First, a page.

and she walked through the gate
and she wiped the book’s words
and its words became wonders,
and the wonders, adventures,
but it all made her late
for her supper.
Adara’s backyard was a bigger backyard than any other yard on the block. Her house was an old one with many old nooks, and the yard that came with it was bigger than big, was big enough to hide many things, was bordered by walls of bushes as if the house itself hid at the center of some hedge maze.
All that to say, there were many places to play in Adara’s front yard and back yard. She often did ballet in those secret places, but she had only found a few secret places so far. It would take many, many birthdays for her to find them all.
She stayed away from the tippy-tail-rear-back-end of the backyard, for back there the fence had a hole in it, a place where the gate should go, a black hole, she called it. She often climbed trees to try and peer over the gate, but she couldn’t see a thing.
But one particular Tuesday, the broken wooden bucket by the hole looked less-than-empty from where she swung on her swingset.
She walked over. It was full of a giant stack of books like a growing stalagmite of some unfinished idea: old used-up books, young never-before-used books, fat books that had sat too long, hyperactive-looking thin-to-win books, and even books made more for looking at than looking in.
Beside them, a stack of paint brushes with WIPE ON A WORD engraved in gold on their sides. She opened a book – a looking-at book – and wiped a brush upon the word “sword.” Beside her appeared a blade in a scabbard tied to the bucket and leaning on the earth. She wiped the word “stone” and a stone appeared, then “lantern” and a lantern appeared on the stone.
So she shouldered the sword.
And she hoisted that fiery sunshine lamp.
And she made her way through the black hole in the fence into the dark, book and brush in hand.
On the other side, down the way of the red-rocky path, she met a hedgehog the size of a house who only had one eye. She quietly sang a prayer, came up behind him, and said “Hello.”
The hedgehog jumped and roared.
Adara nearly wet herself, but she stood her ground, ready to grab that sword.
“Oh hi,” the hedgehog said. “I’m sorry, I cannot see behind me with this eye.”
So Adara flipped the book’s pages until she found the word “monocle” and brushed over it with her bookbrush. A pair of one-eyed reading glasses with a golden chain appeared. Then she painted over “rearview mirror” and a mirror like the mirror on her momma’s van landed in the grass beside her. She attached the mirror to the hedgehog’s cheek, fixed the monocle upon his eye, and then said, “There.”
“I can see!” The hedgehog said, “I can see ahead and behind of me!”
Later she came to a hawk who couldn’t hold his babies because of claws. “Don’t come any closer,” he said, “or I’ll scratch you to pieces.”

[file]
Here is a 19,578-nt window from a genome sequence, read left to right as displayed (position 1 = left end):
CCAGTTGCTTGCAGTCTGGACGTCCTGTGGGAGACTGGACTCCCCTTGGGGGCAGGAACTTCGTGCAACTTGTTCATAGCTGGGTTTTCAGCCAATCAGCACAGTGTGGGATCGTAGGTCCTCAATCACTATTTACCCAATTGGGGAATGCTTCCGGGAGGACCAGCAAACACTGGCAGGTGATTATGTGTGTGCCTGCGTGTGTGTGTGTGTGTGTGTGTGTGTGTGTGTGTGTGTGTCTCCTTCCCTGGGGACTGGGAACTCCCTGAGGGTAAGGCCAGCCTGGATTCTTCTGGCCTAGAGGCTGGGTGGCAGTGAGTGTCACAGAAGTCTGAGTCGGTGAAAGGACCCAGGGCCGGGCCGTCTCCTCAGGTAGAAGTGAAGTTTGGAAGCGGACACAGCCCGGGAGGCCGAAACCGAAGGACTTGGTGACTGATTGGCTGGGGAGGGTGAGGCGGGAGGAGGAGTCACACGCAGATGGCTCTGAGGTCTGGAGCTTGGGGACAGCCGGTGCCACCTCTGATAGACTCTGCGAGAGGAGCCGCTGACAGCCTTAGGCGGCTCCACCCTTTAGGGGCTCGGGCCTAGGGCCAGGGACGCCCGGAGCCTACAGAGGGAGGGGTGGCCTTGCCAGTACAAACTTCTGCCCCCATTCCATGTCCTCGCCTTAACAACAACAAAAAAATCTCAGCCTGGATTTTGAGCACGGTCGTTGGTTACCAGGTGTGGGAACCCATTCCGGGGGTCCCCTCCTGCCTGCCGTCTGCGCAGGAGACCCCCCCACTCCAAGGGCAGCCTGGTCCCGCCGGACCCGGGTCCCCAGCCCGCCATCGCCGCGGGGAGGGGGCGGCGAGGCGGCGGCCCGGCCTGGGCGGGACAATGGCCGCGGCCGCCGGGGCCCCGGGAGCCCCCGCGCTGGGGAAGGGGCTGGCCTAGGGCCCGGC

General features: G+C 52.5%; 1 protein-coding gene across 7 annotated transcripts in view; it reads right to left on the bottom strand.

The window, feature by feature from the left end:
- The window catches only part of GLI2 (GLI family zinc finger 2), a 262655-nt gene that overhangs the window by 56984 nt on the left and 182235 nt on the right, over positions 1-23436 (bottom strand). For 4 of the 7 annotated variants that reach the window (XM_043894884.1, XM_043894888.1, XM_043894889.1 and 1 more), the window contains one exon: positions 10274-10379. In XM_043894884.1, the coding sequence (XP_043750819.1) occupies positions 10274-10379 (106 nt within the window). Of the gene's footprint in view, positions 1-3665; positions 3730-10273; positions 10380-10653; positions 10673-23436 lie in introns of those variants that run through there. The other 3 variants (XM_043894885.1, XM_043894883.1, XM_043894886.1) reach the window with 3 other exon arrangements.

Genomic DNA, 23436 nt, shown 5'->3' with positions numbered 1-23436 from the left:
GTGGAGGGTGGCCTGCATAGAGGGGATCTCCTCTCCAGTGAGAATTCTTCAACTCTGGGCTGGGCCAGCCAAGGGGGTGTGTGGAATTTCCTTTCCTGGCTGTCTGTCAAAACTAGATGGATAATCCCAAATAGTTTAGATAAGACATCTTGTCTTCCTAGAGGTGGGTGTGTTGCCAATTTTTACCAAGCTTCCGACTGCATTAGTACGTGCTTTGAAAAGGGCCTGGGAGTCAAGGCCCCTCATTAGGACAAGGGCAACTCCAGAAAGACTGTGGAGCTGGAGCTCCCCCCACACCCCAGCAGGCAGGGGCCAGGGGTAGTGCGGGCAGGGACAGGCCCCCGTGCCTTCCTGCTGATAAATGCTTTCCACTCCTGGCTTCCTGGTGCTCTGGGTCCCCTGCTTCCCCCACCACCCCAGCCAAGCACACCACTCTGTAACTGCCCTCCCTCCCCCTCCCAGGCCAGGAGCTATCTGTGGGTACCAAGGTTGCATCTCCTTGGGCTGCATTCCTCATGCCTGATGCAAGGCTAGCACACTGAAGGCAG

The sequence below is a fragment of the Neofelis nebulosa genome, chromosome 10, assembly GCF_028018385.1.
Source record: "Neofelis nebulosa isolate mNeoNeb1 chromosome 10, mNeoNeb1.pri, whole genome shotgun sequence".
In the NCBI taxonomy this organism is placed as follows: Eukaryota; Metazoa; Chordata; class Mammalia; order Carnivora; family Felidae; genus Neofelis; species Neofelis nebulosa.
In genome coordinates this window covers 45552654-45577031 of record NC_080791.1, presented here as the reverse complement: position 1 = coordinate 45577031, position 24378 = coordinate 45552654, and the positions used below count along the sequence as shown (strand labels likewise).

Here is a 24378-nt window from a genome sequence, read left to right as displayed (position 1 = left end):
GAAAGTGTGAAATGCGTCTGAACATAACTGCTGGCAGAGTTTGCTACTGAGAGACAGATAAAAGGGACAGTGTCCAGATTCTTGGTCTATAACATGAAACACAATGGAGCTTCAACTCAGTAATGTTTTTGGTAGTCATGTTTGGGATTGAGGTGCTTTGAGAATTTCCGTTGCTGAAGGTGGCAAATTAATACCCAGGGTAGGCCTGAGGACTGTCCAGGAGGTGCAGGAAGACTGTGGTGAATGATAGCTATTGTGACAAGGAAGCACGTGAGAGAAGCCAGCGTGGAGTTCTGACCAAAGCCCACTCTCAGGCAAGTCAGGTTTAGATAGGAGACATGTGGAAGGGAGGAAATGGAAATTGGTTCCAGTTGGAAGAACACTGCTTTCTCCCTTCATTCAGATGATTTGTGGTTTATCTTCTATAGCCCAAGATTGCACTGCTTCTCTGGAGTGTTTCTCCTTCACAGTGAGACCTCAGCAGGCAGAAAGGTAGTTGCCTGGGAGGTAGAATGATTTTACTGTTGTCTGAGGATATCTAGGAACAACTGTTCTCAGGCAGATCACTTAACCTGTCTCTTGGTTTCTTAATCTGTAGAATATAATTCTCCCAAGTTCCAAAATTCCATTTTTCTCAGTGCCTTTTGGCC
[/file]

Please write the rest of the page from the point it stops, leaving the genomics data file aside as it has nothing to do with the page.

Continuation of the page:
Adara understood the problem – she had held babies before, had always dreamed of one day growing up to be a mother. She found the words “leather glove” and brushed them over. A yellow, leather glove just like her dad used to trim the bush walls showed up at her side. She picked it up and put it on the hawk’s super sharp claws.
“Oh thanks,” he said and he picked up one of his chicks. “Oh thank you, thanks miss…”
“Ara,” she said and went on her way.
As she went, she used the bookbrush to conjure up roller-skates for a slow turtle, hand-stitched clothes for these talking dolls, ear plugs for an owl that worked the nightshift, and a giant bottle of antacid pills for a dragon with way way too much heartburn. There was a unicorn that needed his horn trimmed, so she conjured giant clippers. To a hungry hungry caterpillar, she gave a free coupon to a Chinese buffet that had been hiding between the book’s pages. “You can serve yourself as much food as you want there,” she said. For a traveling singing group of garden gnomes that had been off-key, she brushed up an old fashioned tuning fork
And then she needed the time – and none of the creatures on the other side of the gate knew the time – so she brushed up a clock and realized she was late for her supper.
She looked for words like “time travel device” and “teleporter” and “super speed running boots” but couldn’t find any thing that would help her get home sooner. She kicked herself for forgetting to bring another book, a different book with different things inside.
“Need a ride?” the gnomes asked, and they took her to the house of the unicorn, who let her ride bareback to the dragon’s den, who flew her to the owl, who called the turtle, who skated her to the hawk, who carried her gently to the giant hedgehog. She rode with or rode on every single one of them until she got back to the hole in the fence, to the gate and, setting the book and the bookbrush down, she heard her mother say:
“Whoa. You feeling alright? You look flushed.”
“I feel wonderful,” Adara said.
“Yeah… where have you been?”
“I’ve been painting books to life.”
If you have questions regarding the sessions, the writing, or the products included, please feel free to contact Mark or me. And if you live outside of the Joplin, MO area, we’d love to talk about traveling to you to include your child in the series.